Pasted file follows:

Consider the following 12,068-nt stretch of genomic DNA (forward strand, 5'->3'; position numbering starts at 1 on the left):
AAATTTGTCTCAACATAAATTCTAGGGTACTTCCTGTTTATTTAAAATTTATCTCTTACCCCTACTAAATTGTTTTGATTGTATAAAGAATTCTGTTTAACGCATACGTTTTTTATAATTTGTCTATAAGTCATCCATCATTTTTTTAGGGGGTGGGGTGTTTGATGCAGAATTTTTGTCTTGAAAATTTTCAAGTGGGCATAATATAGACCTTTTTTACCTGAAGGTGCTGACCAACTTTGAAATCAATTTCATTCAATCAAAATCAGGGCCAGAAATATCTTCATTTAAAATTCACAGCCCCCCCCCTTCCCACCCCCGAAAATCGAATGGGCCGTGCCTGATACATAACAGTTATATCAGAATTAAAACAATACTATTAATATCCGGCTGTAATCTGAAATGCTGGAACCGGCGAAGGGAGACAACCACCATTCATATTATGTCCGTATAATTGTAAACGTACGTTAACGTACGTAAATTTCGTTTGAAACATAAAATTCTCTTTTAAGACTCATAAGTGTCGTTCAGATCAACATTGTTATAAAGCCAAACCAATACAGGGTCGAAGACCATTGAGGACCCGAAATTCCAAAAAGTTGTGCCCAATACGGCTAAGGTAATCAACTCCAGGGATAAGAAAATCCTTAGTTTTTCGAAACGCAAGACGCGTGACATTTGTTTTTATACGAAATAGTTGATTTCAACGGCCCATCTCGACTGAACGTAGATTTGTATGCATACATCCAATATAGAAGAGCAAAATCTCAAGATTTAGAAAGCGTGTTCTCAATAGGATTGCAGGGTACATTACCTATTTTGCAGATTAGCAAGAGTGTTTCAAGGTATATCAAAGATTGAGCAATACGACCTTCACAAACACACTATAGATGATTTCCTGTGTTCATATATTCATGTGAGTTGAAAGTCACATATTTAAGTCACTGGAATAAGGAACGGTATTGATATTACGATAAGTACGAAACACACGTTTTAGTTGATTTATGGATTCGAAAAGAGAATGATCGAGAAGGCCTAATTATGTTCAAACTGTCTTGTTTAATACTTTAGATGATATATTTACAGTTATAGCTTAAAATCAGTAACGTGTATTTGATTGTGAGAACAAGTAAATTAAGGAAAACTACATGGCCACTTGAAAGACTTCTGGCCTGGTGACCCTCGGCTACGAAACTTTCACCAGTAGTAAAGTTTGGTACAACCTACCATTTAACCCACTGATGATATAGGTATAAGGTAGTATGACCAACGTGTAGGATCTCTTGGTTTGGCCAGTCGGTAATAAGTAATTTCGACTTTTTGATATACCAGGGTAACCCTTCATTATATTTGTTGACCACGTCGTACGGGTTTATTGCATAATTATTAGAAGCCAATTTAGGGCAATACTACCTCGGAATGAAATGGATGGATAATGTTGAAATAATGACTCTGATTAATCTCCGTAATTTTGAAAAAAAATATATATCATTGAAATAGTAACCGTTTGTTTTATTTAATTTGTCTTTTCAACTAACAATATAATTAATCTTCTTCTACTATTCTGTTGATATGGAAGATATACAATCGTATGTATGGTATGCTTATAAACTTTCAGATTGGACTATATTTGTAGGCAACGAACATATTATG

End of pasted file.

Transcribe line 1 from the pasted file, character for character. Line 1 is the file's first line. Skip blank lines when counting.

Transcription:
Consider the following 12,068-nt stretch of genomic DNA (forward strand, 5'->3'; position numbering starts at 1 on the left):